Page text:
Bug with timebases?

Hi Chris,

I am using 0.6 on a freshly installed Yosemite. What I want to achieve is that a variable updates every 1 ms. Letting MWorks update a variable as fast as possible shows me that the software is capable of doing so every ~20usec.

Please take a look at the very simple xml attached to this post. It sets a timebase in the beginning and then does 10000 repetitions each setting a timer waiting 1-10000ms relative to that timebase. The experiment runs without error. If I look at the difference of timestamps, however, my variable updated with all possible frequencies, but not the 1kHz that would be expected.

What’s going on?


Attachment: diff_i.eps (735 KB)

Here’s the experiment

Attachment: testi.xml (2.22 KB)

Hi Philipp,

That does indeed look strange. I suspect this is an artifact of how transition waits are handled internally, but I need to do some more tests to be sure.

I’m going to be out of the office next week (4/18-4/22), but I’ll continue my investigation when I return.


Hi Philipp,

Sorry for not getting back to you sooner. I don’t think there’s anything wrong with timebases. Instead, here’s what I believe is going on:

When a task system state finishes executing its actions, it starts testing each of its transitions, in the order given in the experiment file. If one of the tests passes, the state system immediately moves on to the next state. If none of the tests pass, the main experiment thread requests to sleep for 500us, and then the transition testing process repeats.

I say “requests to sleep”, because there’s no guarantee on when the operating system will wake the thread (other than that it will be at least 500us after the request was made). To demonstrate how this works in practice, I made a version of your experiment that, instead of using a task system and timer transition, creates a scheduled action (action/schedule) that updates the variable every millisecond. The attached plot scheduled_action.png is a histogram of the difference between the actual and expected time of each update. The differences range from about 25us up to almost 250us. Since the system was mostly idle when I ran the test, this gives a sense of the best-case scenario for the thread-wakeup delay; if many threads and/or processes were competing for CPU time, the delay could be longer.

The plot scheduled_action_deltas.png uses the same test data but plots the difference in execution time from one update to the next. The deltas are clearly centered at 1ms and extend to +/- 200us, which jibes with the ~200us variability seen in the previous plot. This is probably the plot you expected when you initially ran your test.

To demonstrate what happens when this inherent variability is added to the 500us wait cycle, I created another version of your experiment that, instead of using timer transitions, uses action/wait with a timebase. (Used in this way, wait actions employ the same test-sleep-repeat mechanism as transitions, but they’re simpler because they don’t need to wait for another thread to expire the timer.) The plot direct_wait.png shows the difference between the actual and expected update times for one run, while direct_wait_deltas.png shows the difference in execution time from one update to the next for the same run.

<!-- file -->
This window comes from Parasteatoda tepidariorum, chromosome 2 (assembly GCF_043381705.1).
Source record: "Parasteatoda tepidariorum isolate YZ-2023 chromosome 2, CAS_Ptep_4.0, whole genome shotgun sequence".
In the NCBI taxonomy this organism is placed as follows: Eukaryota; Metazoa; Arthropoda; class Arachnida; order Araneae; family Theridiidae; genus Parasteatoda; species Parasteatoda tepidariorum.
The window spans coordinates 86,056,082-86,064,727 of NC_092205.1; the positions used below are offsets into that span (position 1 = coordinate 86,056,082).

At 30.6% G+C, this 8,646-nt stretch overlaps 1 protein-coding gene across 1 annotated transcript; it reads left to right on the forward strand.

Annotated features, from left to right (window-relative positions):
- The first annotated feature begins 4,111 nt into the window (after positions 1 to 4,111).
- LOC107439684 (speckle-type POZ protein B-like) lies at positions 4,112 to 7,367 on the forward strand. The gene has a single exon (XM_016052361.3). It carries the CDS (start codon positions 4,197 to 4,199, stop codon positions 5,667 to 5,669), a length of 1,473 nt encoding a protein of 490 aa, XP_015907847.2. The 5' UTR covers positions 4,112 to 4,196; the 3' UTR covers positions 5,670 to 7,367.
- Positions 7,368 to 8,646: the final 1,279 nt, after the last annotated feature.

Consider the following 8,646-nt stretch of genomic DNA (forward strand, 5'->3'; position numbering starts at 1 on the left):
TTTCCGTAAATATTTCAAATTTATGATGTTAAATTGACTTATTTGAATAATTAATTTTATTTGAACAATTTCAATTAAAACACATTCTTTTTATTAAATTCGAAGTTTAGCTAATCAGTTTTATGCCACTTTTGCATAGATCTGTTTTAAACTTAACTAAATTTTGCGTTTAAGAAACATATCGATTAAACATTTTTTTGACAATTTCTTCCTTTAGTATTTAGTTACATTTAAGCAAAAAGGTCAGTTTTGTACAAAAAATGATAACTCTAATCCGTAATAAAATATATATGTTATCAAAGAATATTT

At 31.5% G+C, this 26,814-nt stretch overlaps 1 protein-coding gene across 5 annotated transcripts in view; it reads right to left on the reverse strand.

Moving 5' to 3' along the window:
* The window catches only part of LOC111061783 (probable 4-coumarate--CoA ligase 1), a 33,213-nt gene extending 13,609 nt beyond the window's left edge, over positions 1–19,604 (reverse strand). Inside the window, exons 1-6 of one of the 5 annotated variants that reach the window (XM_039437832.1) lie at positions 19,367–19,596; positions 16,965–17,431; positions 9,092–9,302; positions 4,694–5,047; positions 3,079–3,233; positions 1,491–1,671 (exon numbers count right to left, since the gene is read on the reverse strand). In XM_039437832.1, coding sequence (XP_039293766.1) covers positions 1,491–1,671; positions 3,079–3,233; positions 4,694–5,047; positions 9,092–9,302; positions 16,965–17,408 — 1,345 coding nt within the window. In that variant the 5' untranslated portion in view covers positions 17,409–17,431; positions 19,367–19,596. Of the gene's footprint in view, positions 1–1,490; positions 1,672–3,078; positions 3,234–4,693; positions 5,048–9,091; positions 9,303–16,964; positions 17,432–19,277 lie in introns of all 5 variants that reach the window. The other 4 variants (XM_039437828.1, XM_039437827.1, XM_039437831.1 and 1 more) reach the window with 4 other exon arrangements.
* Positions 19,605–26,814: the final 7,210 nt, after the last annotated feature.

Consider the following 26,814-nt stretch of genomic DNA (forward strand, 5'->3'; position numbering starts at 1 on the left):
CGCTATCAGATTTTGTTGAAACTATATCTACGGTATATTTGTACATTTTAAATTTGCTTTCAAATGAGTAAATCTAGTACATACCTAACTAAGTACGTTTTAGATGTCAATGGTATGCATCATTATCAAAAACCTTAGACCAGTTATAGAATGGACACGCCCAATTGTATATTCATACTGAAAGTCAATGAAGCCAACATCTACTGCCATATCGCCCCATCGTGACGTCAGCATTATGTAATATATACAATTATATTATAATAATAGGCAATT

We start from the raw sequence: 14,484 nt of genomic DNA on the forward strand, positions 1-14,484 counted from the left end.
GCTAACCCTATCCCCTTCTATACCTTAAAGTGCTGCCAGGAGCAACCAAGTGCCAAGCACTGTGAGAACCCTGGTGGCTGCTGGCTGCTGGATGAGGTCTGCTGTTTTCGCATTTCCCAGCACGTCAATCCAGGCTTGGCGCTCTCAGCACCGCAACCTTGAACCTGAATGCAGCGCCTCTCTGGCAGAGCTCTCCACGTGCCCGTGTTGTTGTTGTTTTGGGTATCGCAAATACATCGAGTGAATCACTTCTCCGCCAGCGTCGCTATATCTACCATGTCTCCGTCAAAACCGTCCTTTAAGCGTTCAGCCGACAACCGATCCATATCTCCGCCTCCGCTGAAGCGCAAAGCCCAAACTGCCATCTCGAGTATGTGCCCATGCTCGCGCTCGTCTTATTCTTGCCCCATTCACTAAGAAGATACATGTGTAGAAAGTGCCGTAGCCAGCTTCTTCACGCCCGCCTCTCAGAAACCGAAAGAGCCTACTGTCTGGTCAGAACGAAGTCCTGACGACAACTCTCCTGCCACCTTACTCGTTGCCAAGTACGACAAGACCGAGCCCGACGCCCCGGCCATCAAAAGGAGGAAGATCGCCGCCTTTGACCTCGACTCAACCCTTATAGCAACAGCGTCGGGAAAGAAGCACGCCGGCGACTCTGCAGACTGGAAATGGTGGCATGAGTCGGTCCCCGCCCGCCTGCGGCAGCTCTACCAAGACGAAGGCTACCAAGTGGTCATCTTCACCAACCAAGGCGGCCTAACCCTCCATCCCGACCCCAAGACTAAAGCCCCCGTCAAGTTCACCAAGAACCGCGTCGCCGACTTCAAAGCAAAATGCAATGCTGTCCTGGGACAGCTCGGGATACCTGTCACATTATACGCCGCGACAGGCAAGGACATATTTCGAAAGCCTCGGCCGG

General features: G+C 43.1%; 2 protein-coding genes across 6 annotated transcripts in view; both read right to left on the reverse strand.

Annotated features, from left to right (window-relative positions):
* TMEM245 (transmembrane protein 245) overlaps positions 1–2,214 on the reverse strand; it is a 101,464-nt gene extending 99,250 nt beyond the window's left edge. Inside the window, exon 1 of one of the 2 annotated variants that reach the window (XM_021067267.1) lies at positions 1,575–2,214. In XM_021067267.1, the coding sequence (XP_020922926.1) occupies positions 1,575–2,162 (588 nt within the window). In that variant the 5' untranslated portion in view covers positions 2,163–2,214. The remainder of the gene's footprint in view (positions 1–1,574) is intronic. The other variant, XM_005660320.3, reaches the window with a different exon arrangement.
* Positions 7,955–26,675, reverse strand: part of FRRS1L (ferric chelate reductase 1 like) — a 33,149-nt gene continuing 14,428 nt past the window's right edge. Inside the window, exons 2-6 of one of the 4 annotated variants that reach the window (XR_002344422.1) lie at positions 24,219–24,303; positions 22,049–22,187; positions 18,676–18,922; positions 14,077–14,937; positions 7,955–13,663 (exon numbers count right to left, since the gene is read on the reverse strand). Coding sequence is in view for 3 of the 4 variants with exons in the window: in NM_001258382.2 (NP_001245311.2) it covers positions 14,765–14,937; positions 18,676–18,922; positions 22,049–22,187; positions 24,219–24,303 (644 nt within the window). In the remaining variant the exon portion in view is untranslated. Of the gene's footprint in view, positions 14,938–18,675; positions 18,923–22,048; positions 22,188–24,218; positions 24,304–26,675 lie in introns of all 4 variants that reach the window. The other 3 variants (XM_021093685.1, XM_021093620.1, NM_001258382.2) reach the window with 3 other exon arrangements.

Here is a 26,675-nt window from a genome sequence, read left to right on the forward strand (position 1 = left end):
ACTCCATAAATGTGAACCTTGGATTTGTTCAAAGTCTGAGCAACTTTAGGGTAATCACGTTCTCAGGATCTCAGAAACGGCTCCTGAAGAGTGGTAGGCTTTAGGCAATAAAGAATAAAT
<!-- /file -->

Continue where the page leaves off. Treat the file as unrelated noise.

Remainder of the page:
At first glance, the bimodal distribution in the second plot (which looks much like the one you made) seems strange, but I think it makes sense when you consider the time intervals involved (1ms between variable updates, 500us between wait-expiration tests):

  • The second (and larger) grouping, centered around 1200us, represents updates where the wait action waited through two 500us pauses. This is the more typical case, where the wait action starts close to on time, and less than 1ms has elapsed when the first 500us pause completes. The reason the group is centered at 1200us (instead of 1000) is that each 500us pause is subject to the thread-wakeup delay discussed previously, which can extend each pause up to ~700us.

  • The first (and smaller) grouping, centered around ~625us, represents updates where the wait action waited through just one 500us period. This is the less common case where, due to some combination of the previous update finishing late and the 500us pause running long, 1ms has already elapsed when the first 500us pause completes.

As I mentioned above, using a timer transition complicates things a bit more and leads to results like those shown in timer_wait.png and timer_wait_deltas.png. When you start a timer, MWorks creates a new thread, which immediately requests to sleep for the duration of the timer; when the thread wakes up, it marks the timer expired, then terminates. This means that waiting on a timer transition introduces another thread-wakeup delay (in the timer-expiration thread) in addition to the one associated with the 500us pause(s). The plots bear this out: Compared with the “direct wait” ones, the timer waits are similarly distributed, but the time ranges are shifted farther from zero.

To be honest, I’ve had a hard time reasoning through these results and have struggled to explain them clearly. I hope what I’ve written makes sense, but if it doesn’t (or you disagree with my conclusions), please say so.

Also, I think some relatively simple changes to MWorks – namely, shortening the 500us pause to a shorter interval, and adding a “wait” transition that doesn’t rely on a separate thread – can eliminate the strangeness in the “direct” and timer wait results and make both look similar to the scheduled action results. I’ve been experimenting with these changes, and the results look good so far. I’ll let you know if/when they make it in to the nightly build.